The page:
The Mexican Grand Prix has been a popular addition since it rejoined the calendar in 2015, with the high-altitude track providing a work out for the engines.
Formerly named the Magdalena Mixhuca circuit, Mexico City first hosted a non-championship F1 race in 1962, with a large crowd due to the presence of local hero Ricardo Rodriguez. The event ended in tragedy as Rodriguez was killed during qualifying. Despite this, the track became a round of the championship from 1963, with heavy crowds still turning out to support Ricardo’s brother, Pedro. A victim of its own success, the race lost its place on the calendar after the 1970 event, with the crowd size getting out of control.
Renamed Autodromo Hermanos Rodriguez in the brothers’ honour, the track returned to the calendar in 1986, having been re-profiled. This stint provided a number of exciting races, with a bumpy track surface and the infamous Peraltada corner. The well-worn track fell off the calendar after the 1992 event due to a lack of funds to modernise the facility.
The event returned in 2015 after a 23-year absence, with the track having been redesigned once again by Hermann Tilke. While the Peraltada corner has been lost, the circuit has gained a unique stadium section, offering fans an opportunity to make themselves heard as the cars pass by at slower speeds.
In recent years, the circuit has become host to Formula E”s Mexico ePrix. The circuit used for Formula E is very different from the F1 layout, utilising elements of the circuit’s oval layout. The Mexican Grand Prix is often voted the best of the F1 season to attend and attracts sell-out crowds. A new 3-year deal that will keep Mexico on the F1 calendar for three more years (until at least 2022) was announced in August 2019. The event, which was cancelled due to the COVID-19 pandemic in 2021, is due to return to the Formula 1 calendar in 2021 as the Mexico City Grand Prix.
Learn more: Mexican Grand Prix in Numbers
The Autodromo Hermanos Rodriguez is located within the Magdalena Mixhuca Sports City park in the south east of Mexico City.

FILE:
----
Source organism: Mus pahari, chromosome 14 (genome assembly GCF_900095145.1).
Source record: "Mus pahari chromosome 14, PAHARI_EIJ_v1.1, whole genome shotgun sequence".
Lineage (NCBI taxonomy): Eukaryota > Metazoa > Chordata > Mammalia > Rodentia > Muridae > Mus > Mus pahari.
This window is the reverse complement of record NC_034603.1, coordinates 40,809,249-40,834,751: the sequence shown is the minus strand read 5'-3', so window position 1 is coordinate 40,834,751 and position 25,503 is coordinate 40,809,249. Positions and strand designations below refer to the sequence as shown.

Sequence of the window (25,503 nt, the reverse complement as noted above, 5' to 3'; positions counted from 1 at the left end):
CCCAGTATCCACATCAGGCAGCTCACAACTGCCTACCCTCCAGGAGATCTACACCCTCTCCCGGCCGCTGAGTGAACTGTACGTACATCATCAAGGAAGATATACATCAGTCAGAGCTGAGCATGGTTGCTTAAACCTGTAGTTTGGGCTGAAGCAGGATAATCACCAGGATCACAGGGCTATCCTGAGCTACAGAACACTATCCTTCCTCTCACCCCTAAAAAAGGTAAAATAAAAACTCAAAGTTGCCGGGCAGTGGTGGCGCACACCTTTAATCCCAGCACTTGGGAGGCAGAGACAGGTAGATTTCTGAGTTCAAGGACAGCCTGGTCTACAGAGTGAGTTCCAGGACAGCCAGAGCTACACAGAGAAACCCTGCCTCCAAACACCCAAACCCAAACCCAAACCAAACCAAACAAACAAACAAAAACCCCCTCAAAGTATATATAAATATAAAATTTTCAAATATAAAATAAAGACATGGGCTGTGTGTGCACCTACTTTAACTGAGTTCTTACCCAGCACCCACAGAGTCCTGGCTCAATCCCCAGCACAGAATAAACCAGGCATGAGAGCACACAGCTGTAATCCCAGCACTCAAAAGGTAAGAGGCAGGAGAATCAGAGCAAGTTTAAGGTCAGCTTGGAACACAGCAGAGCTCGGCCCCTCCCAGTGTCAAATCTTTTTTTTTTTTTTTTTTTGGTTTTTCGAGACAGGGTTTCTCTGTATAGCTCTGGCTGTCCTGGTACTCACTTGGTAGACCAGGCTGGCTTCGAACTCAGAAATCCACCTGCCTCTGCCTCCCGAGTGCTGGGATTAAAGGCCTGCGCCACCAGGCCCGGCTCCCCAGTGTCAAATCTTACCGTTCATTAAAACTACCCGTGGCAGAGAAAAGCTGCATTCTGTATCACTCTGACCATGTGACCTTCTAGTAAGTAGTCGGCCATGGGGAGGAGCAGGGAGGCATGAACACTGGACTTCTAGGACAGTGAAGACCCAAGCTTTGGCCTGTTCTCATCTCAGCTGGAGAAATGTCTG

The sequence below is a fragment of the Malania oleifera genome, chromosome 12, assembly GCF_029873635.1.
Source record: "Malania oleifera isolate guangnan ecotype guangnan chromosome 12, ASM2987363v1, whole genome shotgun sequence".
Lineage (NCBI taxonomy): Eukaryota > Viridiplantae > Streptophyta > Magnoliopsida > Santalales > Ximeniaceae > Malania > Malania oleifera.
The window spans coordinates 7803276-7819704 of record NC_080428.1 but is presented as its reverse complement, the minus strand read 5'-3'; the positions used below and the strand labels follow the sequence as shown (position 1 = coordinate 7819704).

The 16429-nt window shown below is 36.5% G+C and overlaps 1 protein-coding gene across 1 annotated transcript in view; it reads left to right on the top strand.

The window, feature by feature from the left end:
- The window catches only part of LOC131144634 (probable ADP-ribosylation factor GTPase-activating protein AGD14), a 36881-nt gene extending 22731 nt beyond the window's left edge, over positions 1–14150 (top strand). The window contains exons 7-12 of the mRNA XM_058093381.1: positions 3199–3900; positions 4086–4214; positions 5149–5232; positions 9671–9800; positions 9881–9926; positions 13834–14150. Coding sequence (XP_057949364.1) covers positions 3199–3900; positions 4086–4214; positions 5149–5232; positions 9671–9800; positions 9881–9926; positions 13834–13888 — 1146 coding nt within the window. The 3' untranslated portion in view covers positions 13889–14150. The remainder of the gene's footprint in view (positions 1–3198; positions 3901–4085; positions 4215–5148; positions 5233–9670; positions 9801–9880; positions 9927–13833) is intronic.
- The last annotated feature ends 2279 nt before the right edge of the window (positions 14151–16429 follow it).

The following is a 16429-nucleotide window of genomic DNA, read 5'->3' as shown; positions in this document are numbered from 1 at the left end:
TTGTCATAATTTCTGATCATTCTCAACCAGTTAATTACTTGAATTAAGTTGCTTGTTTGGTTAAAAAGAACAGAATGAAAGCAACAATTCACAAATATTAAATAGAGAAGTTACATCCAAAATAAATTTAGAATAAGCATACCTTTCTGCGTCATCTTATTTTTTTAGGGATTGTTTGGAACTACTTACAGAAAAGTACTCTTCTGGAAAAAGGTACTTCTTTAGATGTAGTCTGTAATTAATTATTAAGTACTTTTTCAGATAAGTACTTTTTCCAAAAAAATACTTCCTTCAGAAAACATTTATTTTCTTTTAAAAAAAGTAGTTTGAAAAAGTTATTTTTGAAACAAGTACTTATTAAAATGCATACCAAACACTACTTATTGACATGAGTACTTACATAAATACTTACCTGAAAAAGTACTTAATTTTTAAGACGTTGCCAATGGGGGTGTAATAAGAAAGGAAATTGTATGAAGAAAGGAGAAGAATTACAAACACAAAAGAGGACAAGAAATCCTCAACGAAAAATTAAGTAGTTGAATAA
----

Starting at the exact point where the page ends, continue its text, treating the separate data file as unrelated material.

The city’s main airport, Benito Juarez International Airport (MEX) is located just 5km north of the Autodromo Hermanos Rodriguez and 10km east of the Centro Historico.
How to get to Autodromo Hermanos Rodriguez:
- Metro: Taking the metro is the easiest way to get to the track, with the Velódromo, Cuidad Deportiva and Puebla stations (on the brown Number 9 line) all within close proximity to the circuit. The Zaragoza stop on the pink Number 1 line is also nearby.
- Public Transport: Aside from the metro, Mexico City has a selection of red and white metrobuses, peseros (minibuses), light rail and trolley buses (electric buses).
- Car: Traffic jams, chaotic streets and 3.5 million reckless drivers make driving in Mexico City only for the brave! We don’t recommend hiring a car for the weekend, not least because there is very limited parking near the track. You may wish to hire a car if you’re staying for an extended break.
- Taxi: There are plenty of taxi and Uber rides in the area over the Grand Prix weekend, but traffic jams are commonplace in the city, so be sure to factor this in to your journey time.
More information about getting to the Autodromo Hermanos Rodriguez for the Mexican Grand Prix can be found on F1Destinations: Getting There & Around – Mexican Grand Prix.
The Autodromo Hermanos Rodriguez is located close to the center of Mexico City. With a wide range of accommodation available in the area, we recommend staying in the city, with the Centro Historico area being a particularly good choice.
The Centro Historico is a fairly safe part of the city, and there’s lots to see and do here, with a bucket-load of cultural hotspots. The Hotel Histórico Central is well-located if you’re planning on visiting the Palacio de Iturbide Museum or Torre Latino.
You’ll find plenty of affordable options in the Roma and Condesa areas. Entre Barrios Hospederia and Hotel Plaza Revolución offer some of the cheaper options in the area, while Casa Jacinta Guest House and Casa Corp Boutique Suite in Condesa are fine examples of guesthouses and self-catering apartments.
The Polanco and Zona Rosa districts are where you’ll find the more upmarket options. The sleek Presidente InterContinental Santa Fe is a luxurious 5-star option, complete with its own gym, in the Polanco district.
Palacio de Bellas Artes, Mexico City
More information about where to stay for the Mexican Grand Prix can be found on F1Destinations: Accommodation – Mexican Grand Prix
Formula 1 seating map
Formula E circuit map